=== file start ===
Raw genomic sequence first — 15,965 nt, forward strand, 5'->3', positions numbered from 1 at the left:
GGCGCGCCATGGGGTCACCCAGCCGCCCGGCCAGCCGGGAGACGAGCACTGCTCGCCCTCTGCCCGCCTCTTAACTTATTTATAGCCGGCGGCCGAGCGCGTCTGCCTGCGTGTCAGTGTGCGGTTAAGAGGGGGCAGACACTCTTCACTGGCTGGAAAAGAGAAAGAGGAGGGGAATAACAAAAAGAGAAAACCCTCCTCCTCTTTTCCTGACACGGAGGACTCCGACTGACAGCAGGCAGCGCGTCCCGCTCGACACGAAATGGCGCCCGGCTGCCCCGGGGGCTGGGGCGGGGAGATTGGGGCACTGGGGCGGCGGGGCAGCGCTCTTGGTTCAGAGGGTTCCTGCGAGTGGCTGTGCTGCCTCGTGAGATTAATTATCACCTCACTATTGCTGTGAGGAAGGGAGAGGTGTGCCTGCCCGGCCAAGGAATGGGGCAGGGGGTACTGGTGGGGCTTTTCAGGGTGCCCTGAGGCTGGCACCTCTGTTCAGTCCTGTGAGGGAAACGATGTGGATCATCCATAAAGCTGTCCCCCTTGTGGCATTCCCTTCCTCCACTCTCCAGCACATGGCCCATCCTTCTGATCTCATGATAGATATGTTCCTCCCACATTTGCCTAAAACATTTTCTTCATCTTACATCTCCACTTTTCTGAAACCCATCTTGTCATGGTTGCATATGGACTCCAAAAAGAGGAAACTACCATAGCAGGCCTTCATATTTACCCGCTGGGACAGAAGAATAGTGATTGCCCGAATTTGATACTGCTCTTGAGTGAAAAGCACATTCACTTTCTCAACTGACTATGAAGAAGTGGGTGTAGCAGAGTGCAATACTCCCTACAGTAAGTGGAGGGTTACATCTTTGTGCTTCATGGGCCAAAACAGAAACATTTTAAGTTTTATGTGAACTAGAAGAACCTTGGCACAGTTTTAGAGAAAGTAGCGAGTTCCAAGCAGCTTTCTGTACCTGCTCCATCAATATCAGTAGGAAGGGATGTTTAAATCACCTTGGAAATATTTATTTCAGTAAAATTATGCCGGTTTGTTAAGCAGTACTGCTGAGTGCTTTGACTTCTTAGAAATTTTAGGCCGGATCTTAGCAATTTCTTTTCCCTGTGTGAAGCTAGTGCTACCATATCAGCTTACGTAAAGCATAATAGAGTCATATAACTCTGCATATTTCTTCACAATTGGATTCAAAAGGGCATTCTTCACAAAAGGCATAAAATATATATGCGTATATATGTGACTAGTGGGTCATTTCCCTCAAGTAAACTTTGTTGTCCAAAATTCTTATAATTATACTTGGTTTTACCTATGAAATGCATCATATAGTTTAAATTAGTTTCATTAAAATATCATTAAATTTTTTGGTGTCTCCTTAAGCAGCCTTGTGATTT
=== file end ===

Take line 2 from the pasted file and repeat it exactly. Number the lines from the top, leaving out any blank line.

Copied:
GGCGCGCCATGGGGTCACCCAGCCGCCCGGCCAGCCGGGAGACGAGCACTGCTCGCCCTCTGCCCGCCTCTTAACTTATTTATAGCCGGCGGCCGAGCGCGTCTGCCTGCGTGTCAGTGTGCGGTTAAGAGGGGGCAGACACTCTTCACTGGCTGGAAAAGAGAAAGAGGAGGGGAATAACAAAAAGAGAAAACCCTCCTCCTCTTTTCCTGACACGGAGGACTCCGACTGACAGCAGGCAGCGCGTCCCGCTCGACACGAAATGGCGCCCGGCTGCCCCGGGGGCTGGGGCGGGGAGATTGGGGCACTGGGGCGGCGGGGCAGCGCTCTTGGTTCAGAGGGTTCCTGCGAGTGGCTGTGCTGCCTCGTGAGATTAATTATCACCTCACTATTGCTGTGAGGAAGGGAGAGGTGTGCCTGCCCGGCCAAGGAATGGGGCAGGGGGTACTGGTGGGGCTTTTCAGGGTGCCCTGAGGCTGGCACCTCTGTTCAGTCCTGTGAGGGAAACGATGTGGATCATCCATAAAGCTGTCCCCCTTGTGGCATTCCCTTCCTCCACTCTCCAGCACATGGCCCATCCTTCTGATCTCATGATAGATATGTTCCTCCCACATTTGCCTAAAACATTTTCTTCATCTTACATCTCCACTTTTCTGAAACCCATCTTGTCATGGTTGCATATGGACTCCAAAAAGAGGAAACTACCATAGCAGGCCTTCATATTTACCCGCTGGGACAGAAGAATAGTGATTGCCCGAATTTGATACTGCTCTTGAGTGAAAAGCACATTCACTTTCTCAACTGACTATGAAGAAGTGGGTGTAGCAGAGTGCAATACTCCCTACAGTAAGTGGAGGGTTACATCTTTGTGCTTCATGGGCCAAAACAGAAACATTTTAAGTTTTATGTGAACTAGAAGAACCTTGGCACAGTTTTAGAGAAAGTAGCGAGTTCCAAGCAGCTTTCTGTACCTGCTCCATCAATATCAGTAGGAAGGGATGTTTAAATCACCTTGGAAATATTTATTTCAGTAAAATTATGCCGGTTTGTTAAGCAGTACTGCTGAGTGCTTTGACTTCTTAGAAATTTTAGGCCGGATCTTAGCAATTTCTTTTCCCTGTGTGAAGCTAGTGCTACCATATCAGCTTACGTAAAGCATAATAGAGTCATATAACTCTGCATATTTCTTCACAATTGGATTCAAAAGGGCATTCTTCACAAAAGGCATAAAATATATATGCGTATATATGTGACTAGTGGGTCATTTCCCTCAAGTAAACTTTGTTGTCCAAAATTCTTATAATTATACTTGGTTTTACCTATGAAATGCATCATATAGTTTAAATTAGTTTCATTAAAATATCATTAAATTTTTTGGTGTCTCCTTAAGCAGCCTTGTGATTT